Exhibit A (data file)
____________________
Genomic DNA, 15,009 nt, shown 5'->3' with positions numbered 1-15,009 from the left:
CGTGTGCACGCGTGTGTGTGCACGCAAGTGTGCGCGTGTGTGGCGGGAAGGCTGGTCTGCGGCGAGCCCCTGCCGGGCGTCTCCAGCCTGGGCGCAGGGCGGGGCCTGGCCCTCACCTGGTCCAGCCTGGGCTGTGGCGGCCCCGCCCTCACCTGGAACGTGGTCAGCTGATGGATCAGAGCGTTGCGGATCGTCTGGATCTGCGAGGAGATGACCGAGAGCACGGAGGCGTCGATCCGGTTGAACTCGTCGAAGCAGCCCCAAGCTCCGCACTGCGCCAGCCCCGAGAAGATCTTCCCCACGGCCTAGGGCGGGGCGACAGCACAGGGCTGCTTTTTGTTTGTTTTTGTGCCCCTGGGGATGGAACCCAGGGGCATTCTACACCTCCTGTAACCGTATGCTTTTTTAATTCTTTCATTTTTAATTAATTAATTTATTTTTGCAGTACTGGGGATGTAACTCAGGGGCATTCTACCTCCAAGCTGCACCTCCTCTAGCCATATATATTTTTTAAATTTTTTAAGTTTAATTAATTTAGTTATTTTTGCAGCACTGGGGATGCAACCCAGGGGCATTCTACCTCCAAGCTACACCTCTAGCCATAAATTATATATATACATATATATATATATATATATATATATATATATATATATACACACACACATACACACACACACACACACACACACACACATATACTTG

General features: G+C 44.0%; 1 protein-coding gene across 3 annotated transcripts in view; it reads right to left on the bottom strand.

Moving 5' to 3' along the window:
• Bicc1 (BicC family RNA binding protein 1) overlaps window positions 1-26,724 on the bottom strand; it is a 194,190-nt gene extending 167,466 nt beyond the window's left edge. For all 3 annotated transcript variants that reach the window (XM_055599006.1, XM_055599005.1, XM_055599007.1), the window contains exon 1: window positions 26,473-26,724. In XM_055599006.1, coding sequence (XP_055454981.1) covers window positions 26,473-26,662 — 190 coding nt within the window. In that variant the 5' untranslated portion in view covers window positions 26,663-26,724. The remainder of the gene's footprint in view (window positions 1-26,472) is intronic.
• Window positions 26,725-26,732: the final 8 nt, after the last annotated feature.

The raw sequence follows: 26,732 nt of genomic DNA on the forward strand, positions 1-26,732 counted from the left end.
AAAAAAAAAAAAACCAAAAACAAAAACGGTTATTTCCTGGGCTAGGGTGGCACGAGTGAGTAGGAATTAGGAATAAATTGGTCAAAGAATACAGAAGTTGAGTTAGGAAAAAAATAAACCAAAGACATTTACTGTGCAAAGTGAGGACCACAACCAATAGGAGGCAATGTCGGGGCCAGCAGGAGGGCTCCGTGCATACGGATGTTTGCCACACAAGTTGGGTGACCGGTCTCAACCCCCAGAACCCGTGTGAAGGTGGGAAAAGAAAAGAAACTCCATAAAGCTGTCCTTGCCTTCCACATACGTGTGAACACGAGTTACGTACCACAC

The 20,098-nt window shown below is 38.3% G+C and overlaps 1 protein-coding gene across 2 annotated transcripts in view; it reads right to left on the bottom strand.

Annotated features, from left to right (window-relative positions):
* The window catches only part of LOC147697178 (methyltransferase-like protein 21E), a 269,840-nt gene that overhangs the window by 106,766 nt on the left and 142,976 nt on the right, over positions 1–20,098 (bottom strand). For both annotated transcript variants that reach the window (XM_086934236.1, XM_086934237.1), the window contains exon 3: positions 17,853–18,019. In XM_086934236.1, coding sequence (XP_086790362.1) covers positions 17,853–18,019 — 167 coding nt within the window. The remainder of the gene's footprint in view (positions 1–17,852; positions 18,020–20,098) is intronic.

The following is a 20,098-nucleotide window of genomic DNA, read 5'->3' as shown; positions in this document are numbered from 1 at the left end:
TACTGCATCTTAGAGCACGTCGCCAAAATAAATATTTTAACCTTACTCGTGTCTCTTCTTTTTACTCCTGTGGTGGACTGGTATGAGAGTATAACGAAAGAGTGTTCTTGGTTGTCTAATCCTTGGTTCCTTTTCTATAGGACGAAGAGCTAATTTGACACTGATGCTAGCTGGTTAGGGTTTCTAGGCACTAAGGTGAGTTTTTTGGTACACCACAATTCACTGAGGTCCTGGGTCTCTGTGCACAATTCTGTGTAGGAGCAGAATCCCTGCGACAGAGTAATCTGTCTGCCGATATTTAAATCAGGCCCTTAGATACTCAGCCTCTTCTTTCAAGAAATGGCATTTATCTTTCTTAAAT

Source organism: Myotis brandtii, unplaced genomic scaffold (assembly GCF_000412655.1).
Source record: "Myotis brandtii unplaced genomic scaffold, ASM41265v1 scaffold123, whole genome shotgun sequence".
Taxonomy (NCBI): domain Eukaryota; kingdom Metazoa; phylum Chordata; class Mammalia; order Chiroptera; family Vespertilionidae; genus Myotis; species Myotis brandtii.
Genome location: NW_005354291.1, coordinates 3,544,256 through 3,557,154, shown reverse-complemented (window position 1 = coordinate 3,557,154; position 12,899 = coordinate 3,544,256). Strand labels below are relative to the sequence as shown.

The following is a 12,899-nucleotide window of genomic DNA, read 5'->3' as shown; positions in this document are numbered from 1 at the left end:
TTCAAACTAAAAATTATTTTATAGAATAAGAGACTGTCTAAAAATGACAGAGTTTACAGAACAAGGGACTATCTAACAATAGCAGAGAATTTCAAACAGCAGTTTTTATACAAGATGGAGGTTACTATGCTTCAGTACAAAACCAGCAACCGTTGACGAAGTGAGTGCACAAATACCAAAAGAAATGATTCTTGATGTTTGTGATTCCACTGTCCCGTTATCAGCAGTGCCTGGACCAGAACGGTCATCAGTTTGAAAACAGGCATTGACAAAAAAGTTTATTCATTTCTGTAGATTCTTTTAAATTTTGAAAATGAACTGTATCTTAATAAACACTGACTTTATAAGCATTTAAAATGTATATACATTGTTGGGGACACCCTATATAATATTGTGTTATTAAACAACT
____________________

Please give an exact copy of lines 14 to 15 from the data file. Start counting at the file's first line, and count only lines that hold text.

Source organism: Myotis brandtii, unplaced genomic scaffold (assembly GCF_000412655.1).
Source record: "Myotis brandtii unplaced genomic scaffold, ASM41265v1 scaffold123, whole genome shotgun sequence".